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Front Page » Education » FIU sees engineering school loop

FIU sees engineering school loop

Written by on October 1, 2014
FIU sees engineering school loop

Florida International Uni-versity’s College of Engineering and Computing trains its students not just for the hypothetical but specifically for local needs in order to keep graduates working for companies in this area.

Dean Amir Mirmiran said the college keeps up a dialogue with the local community and strives to develop an ecosystem for engineering students starting during the high school years through to when graduates enter the workforce.

“We are proposing to the industry that companies provide internships for high school students as an integration process before they come here for their education,” said Dr. Mirmiran, who is also a professor of civil and environmental engineering at FIU. “When they graduate, the students can go back to the companies and work.”

In an effort to recruit from local high schools and connect them to the industry as soon as possible, engineering students at FIU are going into local high schools, riding in a van funded by Chrysler, to talk about engineering and their experiences in order to interest younger scholars.

“Local companies are seeking our graduates,” Dr. Mirmiran said, pointing to several examples: Stantec has hired many students who trained in civil and environmental engineering as well as infrastructure; Ultimate Software offers internships to FIU engineering students and then hires them full-time when they graduate.

FIU graduates are sought after, Dr. Mirmiran said, both for their skill set and diversity. “We are ranked nationally as first for Hispanic graduates and sixth for African Americans, so companies looking to diversify their workforce are interested in hiring our students.”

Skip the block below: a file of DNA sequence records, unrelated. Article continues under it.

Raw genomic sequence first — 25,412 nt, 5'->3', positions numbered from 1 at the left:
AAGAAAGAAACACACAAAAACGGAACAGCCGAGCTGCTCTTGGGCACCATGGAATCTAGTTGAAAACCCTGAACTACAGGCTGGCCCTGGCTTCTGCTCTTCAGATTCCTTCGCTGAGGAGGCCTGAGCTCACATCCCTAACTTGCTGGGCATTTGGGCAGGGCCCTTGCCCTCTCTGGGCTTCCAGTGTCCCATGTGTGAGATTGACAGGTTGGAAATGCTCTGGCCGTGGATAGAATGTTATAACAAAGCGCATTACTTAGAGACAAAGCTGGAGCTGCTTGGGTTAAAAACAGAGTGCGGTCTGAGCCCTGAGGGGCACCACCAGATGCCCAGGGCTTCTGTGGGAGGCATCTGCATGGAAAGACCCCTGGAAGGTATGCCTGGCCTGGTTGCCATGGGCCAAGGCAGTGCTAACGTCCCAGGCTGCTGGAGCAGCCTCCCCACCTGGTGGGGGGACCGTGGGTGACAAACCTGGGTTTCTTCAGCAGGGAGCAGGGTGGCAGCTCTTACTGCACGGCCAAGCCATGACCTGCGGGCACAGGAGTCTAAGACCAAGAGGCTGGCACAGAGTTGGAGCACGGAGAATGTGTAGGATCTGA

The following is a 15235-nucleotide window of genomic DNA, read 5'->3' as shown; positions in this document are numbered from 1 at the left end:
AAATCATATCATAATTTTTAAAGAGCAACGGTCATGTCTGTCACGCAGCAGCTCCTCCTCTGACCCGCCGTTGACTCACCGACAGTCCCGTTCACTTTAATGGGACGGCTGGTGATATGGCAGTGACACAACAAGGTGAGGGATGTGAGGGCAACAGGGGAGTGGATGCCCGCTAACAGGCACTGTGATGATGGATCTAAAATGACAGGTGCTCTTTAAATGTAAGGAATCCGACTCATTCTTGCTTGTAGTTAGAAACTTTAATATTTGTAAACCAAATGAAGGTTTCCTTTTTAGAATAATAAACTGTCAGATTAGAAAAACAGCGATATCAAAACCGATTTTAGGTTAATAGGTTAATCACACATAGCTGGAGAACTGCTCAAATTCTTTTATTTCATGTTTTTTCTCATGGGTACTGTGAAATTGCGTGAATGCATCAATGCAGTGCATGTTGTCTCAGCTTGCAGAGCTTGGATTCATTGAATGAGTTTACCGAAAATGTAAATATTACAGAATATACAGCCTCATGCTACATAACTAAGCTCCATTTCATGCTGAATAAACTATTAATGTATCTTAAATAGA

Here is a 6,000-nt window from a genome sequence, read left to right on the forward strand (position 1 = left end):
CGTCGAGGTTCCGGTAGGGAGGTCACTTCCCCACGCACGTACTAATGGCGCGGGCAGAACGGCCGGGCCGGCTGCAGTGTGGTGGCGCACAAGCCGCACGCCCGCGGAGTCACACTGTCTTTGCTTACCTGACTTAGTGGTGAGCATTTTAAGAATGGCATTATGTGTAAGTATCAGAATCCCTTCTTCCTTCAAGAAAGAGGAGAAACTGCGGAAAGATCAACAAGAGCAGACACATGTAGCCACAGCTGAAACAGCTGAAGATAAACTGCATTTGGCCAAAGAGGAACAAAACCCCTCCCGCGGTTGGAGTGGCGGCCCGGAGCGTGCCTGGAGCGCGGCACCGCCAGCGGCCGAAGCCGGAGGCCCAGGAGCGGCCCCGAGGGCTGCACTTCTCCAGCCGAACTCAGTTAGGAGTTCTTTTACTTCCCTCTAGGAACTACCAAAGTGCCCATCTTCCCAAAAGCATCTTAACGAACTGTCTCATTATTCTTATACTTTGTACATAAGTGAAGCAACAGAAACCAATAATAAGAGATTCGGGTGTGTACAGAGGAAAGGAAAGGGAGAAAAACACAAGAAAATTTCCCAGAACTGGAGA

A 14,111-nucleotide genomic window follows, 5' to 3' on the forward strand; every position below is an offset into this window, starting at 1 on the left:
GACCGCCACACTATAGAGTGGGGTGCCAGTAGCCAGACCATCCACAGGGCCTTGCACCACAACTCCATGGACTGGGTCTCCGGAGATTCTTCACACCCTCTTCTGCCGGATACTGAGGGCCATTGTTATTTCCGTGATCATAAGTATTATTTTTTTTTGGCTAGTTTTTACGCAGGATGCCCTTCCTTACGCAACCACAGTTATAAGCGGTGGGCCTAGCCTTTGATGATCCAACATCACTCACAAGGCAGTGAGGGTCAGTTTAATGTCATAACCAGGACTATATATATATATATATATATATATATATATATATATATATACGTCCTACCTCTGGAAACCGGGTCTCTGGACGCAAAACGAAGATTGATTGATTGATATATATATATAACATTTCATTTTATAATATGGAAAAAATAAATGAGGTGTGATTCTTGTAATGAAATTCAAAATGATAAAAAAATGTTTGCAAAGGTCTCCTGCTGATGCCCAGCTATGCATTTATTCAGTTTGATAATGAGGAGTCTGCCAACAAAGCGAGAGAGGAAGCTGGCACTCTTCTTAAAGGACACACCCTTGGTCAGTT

He said the College of Engineering and Computing is in a constant dialogue with local companies, asking what they need in employees and then adapting the curriculum for those requirements.

In a few weeks, FIU’s College of Engineering and Computing will hold a forum to talk with the community about how professors and their curriculum can cater to infrastructure and engineering needs, Dr. Mirmiran said.

He said the college is accredited every six years by a non-profit and non-governmental accrediting agency for academic programs in the disciplines of applied science, computing, engineering and engineering technology.

At all times, Dr. Mirmiran said the college makes sure it is up-to-date for the various disciplines offered to students. “We invest heavily in labs and computer facilities,” he said. “High technology changes rapidly and we make certain our courses are up to industry standards.”

The Greater Miami Chamber of Commerce and the Beacon Council are very supportive of the quest to create jobs in targeted areas, of which engineering plays an important role, Dr. Mirmiran said.

This year, FIU’s College of Engineering and Computing is celebrating its 30th anniversary. In the past three decades, Dr. Mirmiran said, the college has graduated 20,000 engineers, computer scientists and those in construction management. Last year, the college had the fourth highest total of graduates in the country with a record high 1,000 students in the fields of engineering, computing and construction.

“I’ve seen growth in enrollment continuously over the years, but in the last decade it has been unprecedented,” he said. “We currently have close to 6,000 students in our college.”

Dr. Mirmiran said the specialties seeing the most growth in the past 10 years have been information technology and biomedical, mechanical and electrical engineering.

He attributes the growth in part to the effects of the last economic downturn.

“The last recession sent many of us back to the basics in terms of technology,” Dr. Mirmiran said. “Unemployment among engineering students is not as high [as it is in other fields] during economic downfalls. Graduates have better chances, are offered better jobs particularly in STEM [the academic disciplines of science, technology, engineering and mathematics.]”